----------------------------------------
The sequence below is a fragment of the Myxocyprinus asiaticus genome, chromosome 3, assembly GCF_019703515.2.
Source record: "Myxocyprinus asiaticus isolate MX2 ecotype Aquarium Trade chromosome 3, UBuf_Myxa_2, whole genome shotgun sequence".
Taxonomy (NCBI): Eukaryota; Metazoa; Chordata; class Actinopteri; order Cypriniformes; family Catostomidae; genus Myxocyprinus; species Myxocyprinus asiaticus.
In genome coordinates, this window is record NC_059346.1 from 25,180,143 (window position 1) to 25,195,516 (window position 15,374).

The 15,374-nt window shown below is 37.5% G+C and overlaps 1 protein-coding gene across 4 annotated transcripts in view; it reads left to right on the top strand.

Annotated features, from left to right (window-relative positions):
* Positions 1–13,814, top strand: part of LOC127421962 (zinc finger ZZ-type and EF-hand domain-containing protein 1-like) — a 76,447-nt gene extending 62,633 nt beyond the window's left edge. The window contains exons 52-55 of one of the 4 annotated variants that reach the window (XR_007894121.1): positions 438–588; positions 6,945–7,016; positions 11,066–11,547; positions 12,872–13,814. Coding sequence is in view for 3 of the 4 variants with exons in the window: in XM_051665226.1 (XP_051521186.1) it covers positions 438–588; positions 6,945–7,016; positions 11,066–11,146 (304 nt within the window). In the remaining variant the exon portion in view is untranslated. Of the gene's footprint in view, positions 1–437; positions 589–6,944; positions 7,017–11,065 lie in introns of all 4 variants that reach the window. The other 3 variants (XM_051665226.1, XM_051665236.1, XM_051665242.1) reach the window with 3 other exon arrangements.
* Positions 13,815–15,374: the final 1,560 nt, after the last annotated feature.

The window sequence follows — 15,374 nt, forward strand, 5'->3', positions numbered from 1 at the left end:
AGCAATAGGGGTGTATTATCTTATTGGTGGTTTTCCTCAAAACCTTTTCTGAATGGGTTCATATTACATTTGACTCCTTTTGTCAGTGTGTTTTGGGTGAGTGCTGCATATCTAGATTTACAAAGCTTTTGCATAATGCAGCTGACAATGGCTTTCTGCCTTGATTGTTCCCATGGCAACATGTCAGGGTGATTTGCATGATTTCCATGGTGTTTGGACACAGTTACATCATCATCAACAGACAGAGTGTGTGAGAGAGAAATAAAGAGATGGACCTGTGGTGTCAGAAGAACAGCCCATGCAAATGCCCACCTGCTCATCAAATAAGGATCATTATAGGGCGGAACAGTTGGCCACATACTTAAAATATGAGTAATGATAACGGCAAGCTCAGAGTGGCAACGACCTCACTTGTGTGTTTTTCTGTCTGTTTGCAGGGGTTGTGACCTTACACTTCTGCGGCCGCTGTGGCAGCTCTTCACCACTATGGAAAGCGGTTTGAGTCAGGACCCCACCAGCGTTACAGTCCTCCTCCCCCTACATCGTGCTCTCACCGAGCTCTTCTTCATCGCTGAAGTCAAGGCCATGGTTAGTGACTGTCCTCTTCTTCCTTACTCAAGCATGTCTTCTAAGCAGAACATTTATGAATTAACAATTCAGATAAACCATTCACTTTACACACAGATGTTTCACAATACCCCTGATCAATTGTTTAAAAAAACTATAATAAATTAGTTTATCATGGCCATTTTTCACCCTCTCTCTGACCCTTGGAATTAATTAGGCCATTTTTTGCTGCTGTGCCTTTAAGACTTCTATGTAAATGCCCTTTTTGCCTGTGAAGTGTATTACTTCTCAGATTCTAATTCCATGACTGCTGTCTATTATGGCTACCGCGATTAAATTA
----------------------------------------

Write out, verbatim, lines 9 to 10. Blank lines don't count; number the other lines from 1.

The window sequence follows — 15,374 nt, forward strand, 5'->3', positions numbered from 1 at the left end:
AGCAATAGGGGTGTATTATCTTATTGGTGGTTTTCCTCAAAACCTTTTCTGAATGGGTTCATATTACATTTGACTCCTTTTGTCAGTGTGTTTTGGGTGAGTGCTGCATATCTAGATTTACAAAGCTTTTGCATAATGCAGCTGACAATGGCTTTCTGCCTTGATTGTTCCCATGGCAACATGTCAGGGTGATTTGCATGATTTCCATGGTGTTTGGACACAGTTACATCATCATCAACAGACAGAGTGTGTGAGAGAGAAATAAAGAGATGGACCTGTGGTGTCAGAAGAACAGCCCATGCAAATGCCCACCTGCTCATCAAATAAGGATCATTATAGGGCGGAACAGTTGGCCACATACTTAAAATATGAGTAATGATAACGGCAAGCTCAGAGTGGCAACGACCTCACTTGTGTGTTTTTCTGTCTGTTTGCAGGGGTTGTGACCTTACACTTCTGCGGCCGCTGTGGCAGCTCTTCACCACTATGGAAAGCGGTTTGAGTCAGGACCCCACCAGCGTTACAGTCCTCCTCCCCCTACATCGTGCTCTCACCGAGCTCTTCTTCATCGCTGAAGTCAAGGCCATGGTTAGTGACTGTCCTCTTCTTCCTTACTCAAGCATGTCTTCTAAGCAGAACATTTATGAATTAACAATTCAGATAAACCATTCACTTTACACACAGATGTTTCACAATACCCCTGATCAATTGTTTAAAAAAACTATAATAAATTAGTTTATCATGGCCATTTTTCACCCTCTCTCTGACCCTTGGAATTAATTAGGCCATTTTTTGCTGCTGTGCCTTTAAGACTTCTATGTAAATGCCCTTTTTGCCTGTGAAGTGTATTACTTCTCAGATTCTAATTCCATGACTGCTGTCTATTATGGCTACCGCGATTAAATTA